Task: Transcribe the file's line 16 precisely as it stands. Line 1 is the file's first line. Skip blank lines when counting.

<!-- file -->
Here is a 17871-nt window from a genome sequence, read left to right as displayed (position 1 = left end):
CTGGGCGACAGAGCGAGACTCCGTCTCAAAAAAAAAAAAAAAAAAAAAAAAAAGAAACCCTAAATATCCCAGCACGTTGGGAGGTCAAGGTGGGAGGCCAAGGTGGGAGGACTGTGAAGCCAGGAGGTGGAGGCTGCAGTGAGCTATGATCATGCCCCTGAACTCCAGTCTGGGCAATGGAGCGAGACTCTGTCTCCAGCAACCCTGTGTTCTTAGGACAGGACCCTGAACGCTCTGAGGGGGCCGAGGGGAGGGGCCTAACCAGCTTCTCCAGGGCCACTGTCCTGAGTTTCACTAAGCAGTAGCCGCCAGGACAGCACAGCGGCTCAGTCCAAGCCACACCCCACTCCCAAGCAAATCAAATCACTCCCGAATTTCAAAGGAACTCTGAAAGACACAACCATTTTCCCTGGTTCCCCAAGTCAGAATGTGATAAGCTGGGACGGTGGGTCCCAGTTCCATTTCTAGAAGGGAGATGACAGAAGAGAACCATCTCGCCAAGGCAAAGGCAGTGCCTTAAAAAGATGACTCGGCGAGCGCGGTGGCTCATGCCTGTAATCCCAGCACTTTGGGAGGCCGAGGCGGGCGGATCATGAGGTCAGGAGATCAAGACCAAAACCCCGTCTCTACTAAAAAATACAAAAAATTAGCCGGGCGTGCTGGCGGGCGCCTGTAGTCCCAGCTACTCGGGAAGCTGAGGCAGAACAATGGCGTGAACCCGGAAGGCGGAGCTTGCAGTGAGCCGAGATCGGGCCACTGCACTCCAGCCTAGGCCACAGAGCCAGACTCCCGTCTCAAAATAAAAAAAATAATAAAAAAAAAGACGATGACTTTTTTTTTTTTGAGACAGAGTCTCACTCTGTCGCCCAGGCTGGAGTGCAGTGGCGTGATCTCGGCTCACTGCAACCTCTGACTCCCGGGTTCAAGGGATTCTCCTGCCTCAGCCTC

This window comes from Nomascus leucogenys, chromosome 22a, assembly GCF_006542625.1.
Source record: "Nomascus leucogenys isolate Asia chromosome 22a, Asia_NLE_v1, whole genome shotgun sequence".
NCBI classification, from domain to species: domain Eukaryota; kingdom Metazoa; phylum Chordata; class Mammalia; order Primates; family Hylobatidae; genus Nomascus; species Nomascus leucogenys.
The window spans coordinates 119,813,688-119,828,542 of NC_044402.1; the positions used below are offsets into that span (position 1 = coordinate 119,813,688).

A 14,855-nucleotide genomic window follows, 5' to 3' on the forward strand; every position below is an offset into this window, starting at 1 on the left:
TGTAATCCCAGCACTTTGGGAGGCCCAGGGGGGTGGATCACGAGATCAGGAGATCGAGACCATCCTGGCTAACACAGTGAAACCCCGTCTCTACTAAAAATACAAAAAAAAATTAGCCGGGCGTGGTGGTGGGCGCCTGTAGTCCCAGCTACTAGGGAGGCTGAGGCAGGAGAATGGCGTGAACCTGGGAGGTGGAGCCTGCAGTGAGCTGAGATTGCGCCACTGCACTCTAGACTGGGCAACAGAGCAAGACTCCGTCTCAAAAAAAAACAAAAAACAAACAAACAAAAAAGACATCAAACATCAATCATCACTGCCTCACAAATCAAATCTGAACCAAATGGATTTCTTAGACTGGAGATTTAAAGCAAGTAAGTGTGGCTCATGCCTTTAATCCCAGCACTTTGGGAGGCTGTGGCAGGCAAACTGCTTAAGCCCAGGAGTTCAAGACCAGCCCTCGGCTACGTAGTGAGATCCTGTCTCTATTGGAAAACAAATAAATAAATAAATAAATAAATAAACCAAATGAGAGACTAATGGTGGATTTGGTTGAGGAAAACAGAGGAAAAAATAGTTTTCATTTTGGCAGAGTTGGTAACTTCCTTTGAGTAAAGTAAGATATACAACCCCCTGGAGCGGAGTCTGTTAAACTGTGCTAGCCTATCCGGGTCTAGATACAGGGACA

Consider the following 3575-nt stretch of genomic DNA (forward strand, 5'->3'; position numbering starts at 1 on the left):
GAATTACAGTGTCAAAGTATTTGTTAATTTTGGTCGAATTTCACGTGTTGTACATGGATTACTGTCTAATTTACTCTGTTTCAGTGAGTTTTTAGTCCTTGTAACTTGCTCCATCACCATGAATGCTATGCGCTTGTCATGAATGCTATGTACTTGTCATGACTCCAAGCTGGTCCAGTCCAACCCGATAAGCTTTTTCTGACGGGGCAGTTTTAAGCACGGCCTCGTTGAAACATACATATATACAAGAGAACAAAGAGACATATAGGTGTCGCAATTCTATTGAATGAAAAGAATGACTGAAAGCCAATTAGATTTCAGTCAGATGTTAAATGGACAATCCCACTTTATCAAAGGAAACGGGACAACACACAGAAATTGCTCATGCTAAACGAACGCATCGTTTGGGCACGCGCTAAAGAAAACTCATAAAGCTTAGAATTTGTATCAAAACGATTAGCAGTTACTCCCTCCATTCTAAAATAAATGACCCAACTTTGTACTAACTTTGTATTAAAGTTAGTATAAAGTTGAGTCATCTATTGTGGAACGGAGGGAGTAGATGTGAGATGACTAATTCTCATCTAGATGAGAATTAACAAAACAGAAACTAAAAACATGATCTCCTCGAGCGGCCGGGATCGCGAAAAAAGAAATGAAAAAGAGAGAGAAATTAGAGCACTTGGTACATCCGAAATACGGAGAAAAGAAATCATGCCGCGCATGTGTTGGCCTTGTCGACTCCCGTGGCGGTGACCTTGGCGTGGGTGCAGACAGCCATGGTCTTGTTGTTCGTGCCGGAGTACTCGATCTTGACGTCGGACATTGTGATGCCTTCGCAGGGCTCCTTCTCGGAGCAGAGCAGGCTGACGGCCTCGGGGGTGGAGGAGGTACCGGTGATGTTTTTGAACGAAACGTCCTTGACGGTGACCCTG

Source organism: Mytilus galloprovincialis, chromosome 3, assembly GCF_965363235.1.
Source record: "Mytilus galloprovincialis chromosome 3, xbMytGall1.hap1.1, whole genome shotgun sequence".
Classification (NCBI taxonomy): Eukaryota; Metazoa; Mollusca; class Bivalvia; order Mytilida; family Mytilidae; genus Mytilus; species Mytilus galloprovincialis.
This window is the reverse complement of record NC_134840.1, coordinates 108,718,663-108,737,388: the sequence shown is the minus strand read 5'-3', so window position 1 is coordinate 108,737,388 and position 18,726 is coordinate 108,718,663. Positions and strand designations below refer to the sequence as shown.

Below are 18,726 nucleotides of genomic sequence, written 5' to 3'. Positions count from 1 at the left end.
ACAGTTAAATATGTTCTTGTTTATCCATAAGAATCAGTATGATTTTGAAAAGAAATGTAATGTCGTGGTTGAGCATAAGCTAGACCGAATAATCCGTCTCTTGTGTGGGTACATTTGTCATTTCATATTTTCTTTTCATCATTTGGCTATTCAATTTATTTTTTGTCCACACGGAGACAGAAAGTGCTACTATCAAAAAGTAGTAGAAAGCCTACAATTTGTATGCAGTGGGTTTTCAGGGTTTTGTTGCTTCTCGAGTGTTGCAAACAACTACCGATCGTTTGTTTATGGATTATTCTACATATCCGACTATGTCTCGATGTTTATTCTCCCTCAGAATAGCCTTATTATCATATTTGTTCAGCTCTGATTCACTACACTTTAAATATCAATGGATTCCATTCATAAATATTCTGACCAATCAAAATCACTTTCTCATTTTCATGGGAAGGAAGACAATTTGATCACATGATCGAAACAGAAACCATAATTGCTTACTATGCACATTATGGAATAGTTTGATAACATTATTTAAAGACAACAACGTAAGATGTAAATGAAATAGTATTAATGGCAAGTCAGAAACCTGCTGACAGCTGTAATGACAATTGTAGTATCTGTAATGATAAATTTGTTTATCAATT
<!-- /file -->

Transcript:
ACAGTTAAATATGTTCTTGTTTATCCATAAGAATCAGTATGATTTTGAAAAGAAATGTAATGTCGTGGTTGAGCATAAGCTAGACCGAATAATCCGTCTCTTGTGTGGGTACATTTGTCATTTCATATTTTCTTTTCATCATTTGGCTATTCAATTTATTTTTTGTCCACACGGAGACAGAAAGTGCTACTATCAAAAAGTAGTAGAAAGCCTACAATTTGTATGCAGTGGGTTTTCAGGGTTTTGTTGCTTCTCGAGTGTTGCAAACAACTACCGATCGTTTGTTTATGGATTATTCTACATATCCGACTATGTCTCGATGTTTATTCTCCCTCAGAATAGCCTTATTATCATATTTGTTCAGCTCTGATTCACTACACTTTAAATATCAATGGATTCCATTCATAAATATTCTGACCAATCAAAATCACTTTCTCATTTTCATGGGAAGGAAGACAATTTGATCACATGATCGAAACAGAAACCATAATTGCTTACTATGCACATTATGGAATAGTTTGATAACATTATTTAAAGACAACAACGTAAGATGTAAATGAAATAGTATTAATGGCAAGTCAGAAACCTGCTGACAGCTGTAATGACAATTGTAGTATCTGTAATGATAAATTTGTTTATCAATT